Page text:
This is where our power as an adult comes from. Where it can be used for good or for evil.

I have always been what I consider a “nice  girl.” I was picked on through middle school, but I got passed it and moved along through boyfriends and job. Married and had kids. During my lonely days I kept a journal. I wrote stories. I aged. I role played, which was impromptu writing. I kept more journals. More stories. Poetry. More writing. My parents were good to me, but they never really encouraged me to follow my dream.  Maybe I should have gone to college and been an English or Writing major. But they didn’t have the money and I didn’t have the focus. To be honest, I don’t think a lot of us did that back then.

There are always a lot of winners and losers in the world. Only one person can become a Master Chef. Only one person can be the owner of the fanciest restaurant in San Francisco or Accountant of the Year.

But there are a lot of wonderful, brilliant, fun people at number two. Or three. Or seventeen. After we get over our jealousy of what others “get” (which…come on…we all feel…at least initially), we can can celebrate our love of our craft no matter where we are. We can encourage our kids and grandkids to go for what they want. What’s the worst that can happen? They don’t become number one? So what?

Parents have the power to make that okay, too.

That doesn’t mean we don’t teach our kids and grandkids to compete. The working world is still a working world, and you rarely get ahead by being cute or dressing like Beverly Hills. Most successful people know what they can and cannot do, and go after what they can do.  They work hard, play hard, and love hard, so when failure comes their way they have other outlets waiting for them.

I still would love to be one of the portraits hanging down the Food Network Studio Hallway, but my cooking skills would never stand up against those with more experience. No matter — I know a couple of kids who love to cook. Why not encourage them along the way? Encourage them to have fun while they hone their skills? For that matter, why not say something positive about someone’s poem or drawing or how well they hit a baseball? What have you got to lose?

I’m still working on putting myself out there creative-wise. What have I got to lose? Besides — I still have time to push J.K. Rowling off her throne and take her publishing crown.

Even if it is too small for this swollen head…

 

It’s such a Trifling Experience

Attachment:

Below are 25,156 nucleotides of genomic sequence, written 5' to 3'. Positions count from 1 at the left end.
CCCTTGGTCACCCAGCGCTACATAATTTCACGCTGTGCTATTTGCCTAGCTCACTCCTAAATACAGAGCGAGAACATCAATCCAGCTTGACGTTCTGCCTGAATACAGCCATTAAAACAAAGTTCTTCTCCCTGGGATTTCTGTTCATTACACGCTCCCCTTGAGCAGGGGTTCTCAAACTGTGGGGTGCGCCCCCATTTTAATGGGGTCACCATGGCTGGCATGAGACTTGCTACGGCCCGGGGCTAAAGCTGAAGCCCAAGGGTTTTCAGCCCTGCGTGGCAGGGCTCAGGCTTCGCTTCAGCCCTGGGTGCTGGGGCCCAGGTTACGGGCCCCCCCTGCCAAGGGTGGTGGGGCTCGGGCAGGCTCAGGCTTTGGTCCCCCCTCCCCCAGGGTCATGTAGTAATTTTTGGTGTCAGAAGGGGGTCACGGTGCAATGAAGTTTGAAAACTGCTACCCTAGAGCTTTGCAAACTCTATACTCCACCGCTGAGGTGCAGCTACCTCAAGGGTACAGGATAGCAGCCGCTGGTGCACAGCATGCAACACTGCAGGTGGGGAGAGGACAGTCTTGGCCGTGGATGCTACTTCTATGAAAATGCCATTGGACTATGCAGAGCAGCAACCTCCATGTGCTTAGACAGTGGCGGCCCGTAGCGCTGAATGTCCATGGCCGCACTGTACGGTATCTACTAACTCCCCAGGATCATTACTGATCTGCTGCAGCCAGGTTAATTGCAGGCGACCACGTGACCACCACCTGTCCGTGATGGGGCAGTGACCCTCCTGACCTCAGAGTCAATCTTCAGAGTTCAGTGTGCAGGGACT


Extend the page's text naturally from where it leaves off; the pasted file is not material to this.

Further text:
Raspberry-AmarettoTrifleBeing stuck inside a Wisconsin winter, even the easiest-going person can find themselves absorbed in the business of escape. Some plan summer vacations. Some make ice sculptures. Some bury themselves under layers of blankets and wait for the first ray of sun to melt a snow mound or ten.  Me? I watch cooking shows. Now, I watch the Food Network year-round. No biggie. But the it becomes a problem when I think I can actually COOK like the Iron Chef or the Master Chef.  Like, if I only took a few hours and paid attention and bought all the right food and wrote down every little detail, that my dish might look (and taste) like Iron Chef Michael Simon’s or Gordon Ramsey’s.

I imagine I could just as well try to paint like Monet or sing like Beyoncé.

I watched Master Chef Junior recently and was humbled by what 9- and 10- and 12-year-olds could do with a basket or a piece of fish.  I have seen what Rachel Ray and Guy Fieri’s kids did during a cook off. Then there’s always what the contestants on Chopped make out of pickled pigs feet and reindeer pate. Amazing. And, of course, there’s always Rachel and Robert and Guy and Alton who make gourmet out of kitchen scraps. I look at my jar of garlic powder and pound of lean ground beef and feel overwhelmed.

Don’t get me wrong. I love cooking. I have whipped up many a gourmet dish in my time. My homemade spaghetti sauce is to die for (or at least good enough to have third helpings). I have tried trifles, coq au vin, and shrimp scampi. But with working full time and a few personal bumps and my anti-cancer meds making me tired and sunset before I get home and below zero temperatures — let’s just say my cooking aspirations have turned into mounds of grey slush. Kinda flat and uninspiring.

I know it will come full circle — that with spring flinging in a few months I will whip out the cookbooks or surf the Food Network website and I’ll be wowing my dinner guests and myself.

Until then, I think I’ll let my husband cook.

How bout you? Are you cooking away a storm these freezy days?